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Cronocke comments on Failed Utopia #4-2 - Less Wrong

52 Post author: Eliezer_Yudkowsky 21 January 2009 11:04AM

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Comment author: Cronocke 15 February 2011 06:20:39AM 0 points [-]

I think Way 2 was what the author intended - it's not actually meant to be a true utopia. Thus "failed utopia".

But the story raises a couple interesting questions, that I don't notice an answer to.

How did the AI do all this, given the confines of human technology at the time it was set?

And if the AI could do it... what's stopping a human from doing the same?

I envision someone having those precise thoughts on either Mars or Venus, and (either swiftly or gradually) discovering the methods needed to alter reality the same way the AI did. Soon, everything is set, if not "right", at the very least back to "normal".

... although perhaps the "perfect" mates are given their own distant world to live on, and grow without worry of human intervention anytime soon.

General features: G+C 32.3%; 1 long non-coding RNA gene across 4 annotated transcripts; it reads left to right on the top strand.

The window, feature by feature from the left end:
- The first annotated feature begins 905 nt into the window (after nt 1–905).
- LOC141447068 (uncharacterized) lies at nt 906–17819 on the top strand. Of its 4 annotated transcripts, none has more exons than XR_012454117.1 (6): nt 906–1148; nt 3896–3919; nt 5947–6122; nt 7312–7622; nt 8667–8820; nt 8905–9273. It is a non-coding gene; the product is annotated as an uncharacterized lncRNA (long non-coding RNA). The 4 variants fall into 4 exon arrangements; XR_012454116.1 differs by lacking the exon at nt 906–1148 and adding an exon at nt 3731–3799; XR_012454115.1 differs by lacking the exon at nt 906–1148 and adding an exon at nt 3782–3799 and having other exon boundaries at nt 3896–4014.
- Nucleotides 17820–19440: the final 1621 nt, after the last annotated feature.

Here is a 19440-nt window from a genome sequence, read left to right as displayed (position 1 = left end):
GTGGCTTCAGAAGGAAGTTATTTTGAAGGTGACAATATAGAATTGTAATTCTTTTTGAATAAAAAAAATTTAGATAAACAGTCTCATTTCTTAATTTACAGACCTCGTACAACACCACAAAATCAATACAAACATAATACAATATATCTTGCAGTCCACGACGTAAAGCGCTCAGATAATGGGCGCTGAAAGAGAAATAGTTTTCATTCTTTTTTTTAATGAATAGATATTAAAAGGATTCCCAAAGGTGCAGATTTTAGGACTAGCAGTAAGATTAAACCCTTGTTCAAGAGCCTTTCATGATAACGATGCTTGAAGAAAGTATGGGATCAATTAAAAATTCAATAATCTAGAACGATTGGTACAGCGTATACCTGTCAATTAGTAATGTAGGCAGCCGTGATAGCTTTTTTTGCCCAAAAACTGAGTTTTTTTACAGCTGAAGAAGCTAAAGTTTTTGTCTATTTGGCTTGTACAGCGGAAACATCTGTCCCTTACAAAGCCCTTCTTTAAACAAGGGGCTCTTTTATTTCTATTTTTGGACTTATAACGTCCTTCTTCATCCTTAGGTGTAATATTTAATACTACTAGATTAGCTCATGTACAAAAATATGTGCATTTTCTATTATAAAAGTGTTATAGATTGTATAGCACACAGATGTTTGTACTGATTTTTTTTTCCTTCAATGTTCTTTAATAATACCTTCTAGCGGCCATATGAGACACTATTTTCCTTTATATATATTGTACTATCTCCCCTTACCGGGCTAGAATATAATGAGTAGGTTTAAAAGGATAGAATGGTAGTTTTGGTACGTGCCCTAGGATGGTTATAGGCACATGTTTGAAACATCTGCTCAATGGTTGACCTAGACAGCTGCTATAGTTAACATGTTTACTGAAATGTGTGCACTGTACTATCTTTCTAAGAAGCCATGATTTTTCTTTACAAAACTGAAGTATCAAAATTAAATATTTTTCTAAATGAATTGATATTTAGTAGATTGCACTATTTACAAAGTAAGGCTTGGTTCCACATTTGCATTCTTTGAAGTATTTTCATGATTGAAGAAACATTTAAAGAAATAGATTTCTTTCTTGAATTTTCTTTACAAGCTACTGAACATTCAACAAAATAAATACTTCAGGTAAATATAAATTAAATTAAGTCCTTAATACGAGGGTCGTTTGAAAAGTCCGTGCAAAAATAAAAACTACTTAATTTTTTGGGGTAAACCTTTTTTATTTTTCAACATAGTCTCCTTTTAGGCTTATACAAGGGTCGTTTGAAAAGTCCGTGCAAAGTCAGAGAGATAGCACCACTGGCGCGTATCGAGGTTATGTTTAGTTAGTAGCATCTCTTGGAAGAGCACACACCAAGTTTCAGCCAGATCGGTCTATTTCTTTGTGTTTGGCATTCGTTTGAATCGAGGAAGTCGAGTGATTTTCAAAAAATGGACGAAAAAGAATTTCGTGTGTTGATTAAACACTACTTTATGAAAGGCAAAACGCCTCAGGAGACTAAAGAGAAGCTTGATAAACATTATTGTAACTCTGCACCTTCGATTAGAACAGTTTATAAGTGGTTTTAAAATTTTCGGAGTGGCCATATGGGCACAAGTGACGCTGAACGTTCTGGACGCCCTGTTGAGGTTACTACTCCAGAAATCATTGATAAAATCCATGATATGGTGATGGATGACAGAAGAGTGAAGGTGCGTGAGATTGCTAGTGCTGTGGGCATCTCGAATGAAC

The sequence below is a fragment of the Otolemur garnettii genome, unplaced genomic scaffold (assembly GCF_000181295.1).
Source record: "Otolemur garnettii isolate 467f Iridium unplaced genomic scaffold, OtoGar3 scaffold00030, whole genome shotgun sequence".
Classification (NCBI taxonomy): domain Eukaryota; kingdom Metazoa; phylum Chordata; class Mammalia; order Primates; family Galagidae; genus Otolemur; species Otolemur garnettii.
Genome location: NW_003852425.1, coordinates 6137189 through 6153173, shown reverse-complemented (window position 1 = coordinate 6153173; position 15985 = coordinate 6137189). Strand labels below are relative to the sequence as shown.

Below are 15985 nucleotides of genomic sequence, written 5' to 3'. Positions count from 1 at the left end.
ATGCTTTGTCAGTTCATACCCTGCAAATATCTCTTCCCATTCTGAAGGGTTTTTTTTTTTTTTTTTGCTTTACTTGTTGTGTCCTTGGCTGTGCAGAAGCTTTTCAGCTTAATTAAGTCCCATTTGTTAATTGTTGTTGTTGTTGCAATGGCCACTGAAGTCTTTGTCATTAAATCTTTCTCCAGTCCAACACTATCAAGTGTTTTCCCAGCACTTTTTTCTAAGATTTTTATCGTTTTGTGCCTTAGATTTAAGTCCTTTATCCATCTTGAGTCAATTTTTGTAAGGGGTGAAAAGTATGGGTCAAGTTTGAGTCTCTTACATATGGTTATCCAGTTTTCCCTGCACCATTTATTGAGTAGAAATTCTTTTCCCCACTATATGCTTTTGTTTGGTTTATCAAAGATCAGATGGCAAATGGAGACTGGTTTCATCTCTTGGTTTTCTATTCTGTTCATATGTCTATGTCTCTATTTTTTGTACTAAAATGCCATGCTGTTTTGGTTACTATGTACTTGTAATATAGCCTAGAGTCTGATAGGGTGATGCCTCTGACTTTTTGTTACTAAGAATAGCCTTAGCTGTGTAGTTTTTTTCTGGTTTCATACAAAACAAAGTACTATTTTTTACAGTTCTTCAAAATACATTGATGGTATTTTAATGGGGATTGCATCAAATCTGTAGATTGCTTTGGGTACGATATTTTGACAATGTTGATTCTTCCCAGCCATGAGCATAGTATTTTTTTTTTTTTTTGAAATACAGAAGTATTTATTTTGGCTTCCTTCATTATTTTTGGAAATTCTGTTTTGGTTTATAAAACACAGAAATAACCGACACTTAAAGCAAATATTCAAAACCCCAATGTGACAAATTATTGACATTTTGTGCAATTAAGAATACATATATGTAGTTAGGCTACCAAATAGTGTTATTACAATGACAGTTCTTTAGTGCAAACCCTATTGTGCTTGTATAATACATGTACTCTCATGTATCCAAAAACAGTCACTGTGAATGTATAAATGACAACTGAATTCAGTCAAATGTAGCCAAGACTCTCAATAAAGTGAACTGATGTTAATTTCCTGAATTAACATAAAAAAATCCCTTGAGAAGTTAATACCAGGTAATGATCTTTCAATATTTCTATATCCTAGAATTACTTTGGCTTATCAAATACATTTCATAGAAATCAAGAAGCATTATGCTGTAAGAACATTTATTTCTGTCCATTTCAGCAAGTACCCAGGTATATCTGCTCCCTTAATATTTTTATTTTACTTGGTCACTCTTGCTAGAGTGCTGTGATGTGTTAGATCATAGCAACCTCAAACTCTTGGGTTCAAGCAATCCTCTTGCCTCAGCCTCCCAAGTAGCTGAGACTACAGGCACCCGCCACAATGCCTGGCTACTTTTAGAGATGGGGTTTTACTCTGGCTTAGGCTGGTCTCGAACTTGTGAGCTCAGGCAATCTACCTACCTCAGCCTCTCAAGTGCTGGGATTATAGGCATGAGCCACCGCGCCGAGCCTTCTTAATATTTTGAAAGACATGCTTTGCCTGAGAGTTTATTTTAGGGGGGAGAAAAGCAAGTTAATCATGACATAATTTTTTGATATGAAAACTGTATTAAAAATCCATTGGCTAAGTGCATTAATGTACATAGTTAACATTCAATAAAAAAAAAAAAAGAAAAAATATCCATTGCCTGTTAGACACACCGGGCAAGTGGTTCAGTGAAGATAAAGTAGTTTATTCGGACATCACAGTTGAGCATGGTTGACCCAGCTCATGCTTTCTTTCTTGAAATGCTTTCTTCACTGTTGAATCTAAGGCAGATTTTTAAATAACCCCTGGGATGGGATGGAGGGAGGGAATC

... it probably says something about me that I'd also, if I were this person, want to restore the AI to "life" just to trap it in a distant prison from which it can observe humanity, but not interact with anything... as a form of poetic justice for the distant prisons it tried to place humanity within.

Comment author: TheOtherDave 15 February 2011 04:40:22PM 1 point [-]

Of course, then you'd just have lots of people throwing up on the sands of Earth, because setting everything "back to normal" involves separating them from mates with whom they have been extremely happy.

(Presumably you'd also have a lot of unhappy nonhumans on that distant world, for the same reasons. Assuming the mates really are nonhuman, which is to say the least not clear to me.)